Yes, I said balsamic is sexy. No, I don’t have a food fetish (although I do love to eat). While I currently may lack the more conventional type of sex-appeal (I am a mother of 2 that’s been married over a decade, for Pete’s sake!), I freely acknowledge that food is sexy. Something magical happens when balsamic meets food – the dish just becomes better. It carmelizes mushrooms, brings out the ripe sweetness of berries, makes your salad zing, and makes your baked goods so moist and delectable. Oh, yes… have you ever added balsamic to dough?
Craving a molasses flavor for healthy muffins my daughter would enjoy, I happened upon a recipe for Fig and Molasses Muffins at The Voracious Vegan. When reading Tasha’s (author of The Voracious Vegan) opening sentence for the recipe post that these muffins as “sexy”, I knew right then that this was the recipe for me. Tasha accounts the sexiness for the brilliant combo of fig and molasses; I counter that it’s the combo of the molasses and balsamic that makes these muffins so uniquely yummy. You must try them! With cocoa powder, spices that include nutmeg, cinnamon, and ginger, a scosh (sp?) of brown sugar, heft amount of molasses, and only a tad of balsamic, these muffins are grown-up-good. My young kids like them, too! Fig may have taken this to another level, but I substituted the dried fig (since I didn’t have any on hand) with dried plums (ok, prunes already!) that I marinated about 20-30 in more balsamic to make sure that were overly plump and juicy. I also added flaxseed (about 1/4 cup) to up the nutrish level. The second time I made these, I made the same modifications but also sprinkled the tops with chopped almonds and a couple of Ghiradelli chocolate chips before baking. Mmmm…
Having such great results with balsamic in my muffins and knowing that vinegar works as a tenderizer to all things pastry, I decided to try this magical ingredient in my 2nd attempt at empanadas. I found a great, low-fat vegan empanada recipe at The Vegan Ronin. Sorry, “Ronin” but mine didn’t come out so flaky! I used homemade applesauce, which was probably the culprit since my sauce was chunky and not as liquid as a puree like you get in your store-purchased bottles. But, I had faith in the recipe and tweaked it – my husband loved try #2 admitting that the first attempt was a bit dry. My 2nd version replaced about half the applesauce with about a 1/4 cup of low-sugar apple butter (from Whole Foods – so good!). In lieu of the white wine vinegar in the original recipe or the apple cider vinegar I used in recipe 1, I used 1 tbl. of balsamic. I also increased the butter from 4 tbls to about 8 (or, 1 stick). The dough came out beautifully! So moist, easy to roll, a little delicate to work with (could have used about 6 tbls of butter & less apple butter). We filled these with several types of fillings:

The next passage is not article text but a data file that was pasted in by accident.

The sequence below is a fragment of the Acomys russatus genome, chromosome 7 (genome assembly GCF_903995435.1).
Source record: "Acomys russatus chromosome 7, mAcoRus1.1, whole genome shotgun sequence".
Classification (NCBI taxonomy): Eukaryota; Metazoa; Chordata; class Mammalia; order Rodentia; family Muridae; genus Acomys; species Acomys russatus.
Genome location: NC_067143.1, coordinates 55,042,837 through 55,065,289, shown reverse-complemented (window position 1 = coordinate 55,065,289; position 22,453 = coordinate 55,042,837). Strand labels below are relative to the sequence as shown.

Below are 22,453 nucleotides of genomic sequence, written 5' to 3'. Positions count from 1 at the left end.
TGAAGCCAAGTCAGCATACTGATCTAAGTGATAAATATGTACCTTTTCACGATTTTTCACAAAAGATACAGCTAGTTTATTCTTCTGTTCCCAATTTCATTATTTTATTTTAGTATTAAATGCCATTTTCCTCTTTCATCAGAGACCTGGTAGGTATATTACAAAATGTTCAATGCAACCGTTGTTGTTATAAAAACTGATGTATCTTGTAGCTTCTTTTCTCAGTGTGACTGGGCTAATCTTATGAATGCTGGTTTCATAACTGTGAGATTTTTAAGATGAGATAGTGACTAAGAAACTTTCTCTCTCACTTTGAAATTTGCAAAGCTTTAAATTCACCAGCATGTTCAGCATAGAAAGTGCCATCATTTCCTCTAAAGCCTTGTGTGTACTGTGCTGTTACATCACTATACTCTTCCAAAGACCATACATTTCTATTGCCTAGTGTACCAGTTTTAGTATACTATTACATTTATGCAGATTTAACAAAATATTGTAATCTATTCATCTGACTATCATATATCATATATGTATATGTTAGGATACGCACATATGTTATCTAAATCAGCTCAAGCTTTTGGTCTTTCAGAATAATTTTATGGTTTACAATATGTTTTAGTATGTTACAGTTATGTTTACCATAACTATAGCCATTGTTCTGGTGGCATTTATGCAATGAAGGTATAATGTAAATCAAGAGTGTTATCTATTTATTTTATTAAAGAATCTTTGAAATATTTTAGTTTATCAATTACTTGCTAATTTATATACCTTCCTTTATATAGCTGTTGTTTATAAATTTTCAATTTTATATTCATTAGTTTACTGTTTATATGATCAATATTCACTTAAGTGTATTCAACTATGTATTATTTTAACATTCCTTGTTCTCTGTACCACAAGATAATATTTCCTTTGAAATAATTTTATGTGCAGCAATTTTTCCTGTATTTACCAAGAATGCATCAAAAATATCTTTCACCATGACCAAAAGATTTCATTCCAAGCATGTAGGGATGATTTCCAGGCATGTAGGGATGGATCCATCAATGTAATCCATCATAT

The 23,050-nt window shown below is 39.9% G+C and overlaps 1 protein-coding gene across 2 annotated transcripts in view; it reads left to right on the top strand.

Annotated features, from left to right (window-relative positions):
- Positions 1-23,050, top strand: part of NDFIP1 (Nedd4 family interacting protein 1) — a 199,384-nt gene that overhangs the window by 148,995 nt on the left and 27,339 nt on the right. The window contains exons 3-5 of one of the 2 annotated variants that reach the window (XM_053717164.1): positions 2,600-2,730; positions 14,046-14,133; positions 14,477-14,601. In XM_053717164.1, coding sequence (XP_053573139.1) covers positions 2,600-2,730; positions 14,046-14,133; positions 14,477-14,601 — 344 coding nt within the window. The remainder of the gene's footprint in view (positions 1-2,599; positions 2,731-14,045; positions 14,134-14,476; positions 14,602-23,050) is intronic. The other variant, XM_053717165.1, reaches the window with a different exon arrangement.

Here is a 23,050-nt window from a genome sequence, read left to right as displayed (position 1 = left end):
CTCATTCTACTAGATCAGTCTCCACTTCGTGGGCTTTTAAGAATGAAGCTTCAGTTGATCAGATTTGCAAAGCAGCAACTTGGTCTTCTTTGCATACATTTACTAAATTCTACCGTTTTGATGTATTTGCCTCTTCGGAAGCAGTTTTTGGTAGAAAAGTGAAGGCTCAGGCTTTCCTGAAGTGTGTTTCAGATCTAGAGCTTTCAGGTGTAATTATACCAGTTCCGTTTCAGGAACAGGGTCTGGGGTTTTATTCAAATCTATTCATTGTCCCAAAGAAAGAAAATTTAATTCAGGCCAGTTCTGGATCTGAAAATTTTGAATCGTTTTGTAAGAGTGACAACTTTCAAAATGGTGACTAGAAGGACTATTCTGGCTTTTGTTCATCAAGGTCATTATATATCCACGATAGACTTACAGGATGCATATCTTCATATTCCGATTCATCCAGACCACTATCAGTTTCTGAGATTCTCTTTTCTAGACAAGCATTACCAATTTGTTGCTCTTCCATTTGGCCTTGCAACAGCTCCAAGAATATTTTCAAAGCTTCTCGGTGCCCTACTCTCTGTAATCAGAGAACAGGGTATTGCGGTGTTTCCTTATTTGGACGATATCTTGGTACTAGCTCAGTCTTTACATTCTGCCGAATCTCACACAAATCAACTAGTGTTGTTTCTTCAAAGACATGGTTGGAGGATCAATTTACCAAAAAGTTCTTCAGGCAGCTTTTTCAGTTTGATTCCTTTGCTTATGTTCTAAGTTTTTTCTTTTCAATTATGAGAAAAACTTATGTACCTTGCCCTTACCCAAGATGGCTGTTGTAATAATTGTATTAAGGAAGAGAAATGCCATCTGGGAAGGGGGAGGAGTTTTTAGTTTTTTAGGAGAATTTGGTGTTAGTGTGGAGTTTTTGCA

(1) “Authentic” Empanada filling of scrambled “ground beef” with black beans, veggie cheese/cheddar, sauteed red & green peppers, shrooms, onion, black olives, raisins, lots of spices, cilantro, etc;
(2) Pizza Pie filling: a pat of tomato paste spiced with Italian herbs, Veggie cheese slices (mozzerella), Yves “pepperoni”, balsamic-glazed sliced portobello;
(3) Spinach! The Favorite – hands down – as selected by carnivorous hubby and picky young kids: in your food processor, throw in fresh spinach leaves, couple cloves of garlic, couple tbls. of shalots &/or red onion. Spread a bit (maybe 1 tsp – just enough to lightly coat) of Tofutti Better Than Cream Cheese onto the empanada round, heaping round of spinach mixture (maybe 2tbls depending on size of dough round); if you’re not making this vegan, you can crumble a bit of chevre/herbed goat cheese – otherwise, use a veggie cheese. I also added a couple slices of balsamic-glazed portobellos to some of these. So yummy and a great way to get kids eating spinach!
Follow the Vegan Ronin’s recipe for full directions. This recipe was fun to make and allowed the kids to help (they filled!).
On a side note, while I’m not yet practicing a vegan lifestyle (still in the “flirting” stages of veggie diet), I enjoy using vegan recipes especially for baking. The removal of non-dairy ingredients does NOT compromise flavor and only increases the health-factor. I’ve had great results so far and look forward to learning more about vegan cooking.
If you are not yet acquainted with the yumminess of balsamic vinegar, the method is similar to a wine. The authentic process calls for a concentrate from crushed grapes to be stored in a wooden box and aged or fermented for a minimum of 12 yrs. Balsamic was created in Modena, Italy (where most of the balsamic vinegar still comes from today) over a thousand years ago. Creating this elixir was passed down through wealthy families and given as an heirloom to newlyweds. Balsamic was not as popular or as accessible worldwide until the 1980’s. What we buy at the store is not “real”, authentic, balsamic just like the bottle of $3 cinnamon is not “actual cinnamon”. It’s interesting to note that “balsamic” is derived from the word “balm”, which refers to something that has soothing and healing properties. The vinegar itself has been known for its healthful qualities (it is from a grape, after all, and everyone by now should know about the many benefits of grapes thanks to polyphenols and antioxidants). I love learning new things and found most of this data from http://www.modenabalsamic.com/ where you can also purchase authentic balsamic vinegar.
Hope you are inspired to add some “sexiness” to your next meal!